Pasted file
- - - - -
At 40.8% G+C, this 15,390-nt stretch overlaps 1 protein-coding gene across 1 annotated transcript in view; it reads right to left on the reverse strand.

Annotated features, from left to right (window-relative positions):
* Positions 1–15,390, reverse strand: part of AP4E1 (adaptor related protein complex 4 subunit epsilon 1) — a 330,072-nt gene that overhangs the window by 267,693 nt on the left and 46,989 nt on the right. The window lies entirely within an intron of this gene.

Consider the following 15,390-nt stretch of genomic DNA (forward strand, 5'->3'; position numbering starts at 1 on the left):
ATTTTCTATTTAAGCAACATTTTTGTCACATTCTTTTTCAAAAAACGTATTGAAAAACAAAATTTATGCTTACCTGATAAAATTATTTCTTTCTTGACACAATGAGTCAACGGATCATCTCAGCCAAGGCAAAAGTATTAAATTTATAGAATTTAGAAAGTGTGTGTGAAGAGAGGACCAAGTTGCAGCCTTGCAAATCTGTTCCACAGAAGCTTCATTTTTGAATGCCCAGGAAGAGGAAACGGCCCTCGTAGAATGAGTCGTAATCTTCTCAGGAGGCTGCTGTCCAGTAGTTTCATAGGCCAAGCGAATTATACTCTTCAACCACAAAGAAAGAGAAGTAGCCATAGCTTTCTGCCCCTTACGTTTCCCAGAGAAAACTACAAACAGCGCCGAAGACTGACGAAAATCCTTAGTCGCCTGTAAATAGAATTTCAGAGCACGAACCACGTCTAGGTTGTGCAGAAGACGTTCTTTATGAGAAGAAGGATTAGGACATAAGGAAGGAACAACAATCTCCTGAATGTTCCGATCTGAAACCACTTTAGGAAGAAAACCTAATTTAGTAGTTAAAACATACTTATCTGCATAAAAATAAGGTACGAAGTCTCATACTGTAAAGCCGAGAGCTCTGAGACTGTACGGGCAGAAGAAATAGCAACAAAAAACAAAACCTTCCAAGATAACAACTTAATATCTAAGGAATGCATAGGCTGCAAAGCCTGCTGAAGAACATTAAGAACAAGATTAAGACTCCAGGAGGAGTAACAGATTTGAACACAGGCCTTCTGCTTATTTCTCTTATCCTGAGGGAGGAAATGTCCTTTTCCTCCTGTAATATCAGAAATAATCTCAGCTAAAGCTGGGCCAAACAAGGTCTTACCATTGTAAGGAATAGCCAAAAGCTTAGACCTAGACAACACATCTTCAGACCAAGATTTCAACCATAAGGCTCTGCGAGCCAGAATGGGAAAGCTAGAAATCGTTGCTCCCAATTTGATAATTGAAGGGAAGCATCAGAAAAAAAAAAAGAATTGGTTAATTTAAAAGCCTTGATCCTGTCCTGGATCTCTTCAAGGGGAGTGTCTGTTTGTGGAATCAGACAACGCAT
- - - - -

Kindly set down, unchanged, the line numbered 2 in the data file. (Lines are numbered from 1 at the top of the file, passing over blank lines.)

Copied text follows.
Annotated features, from left to right (window-relative positions):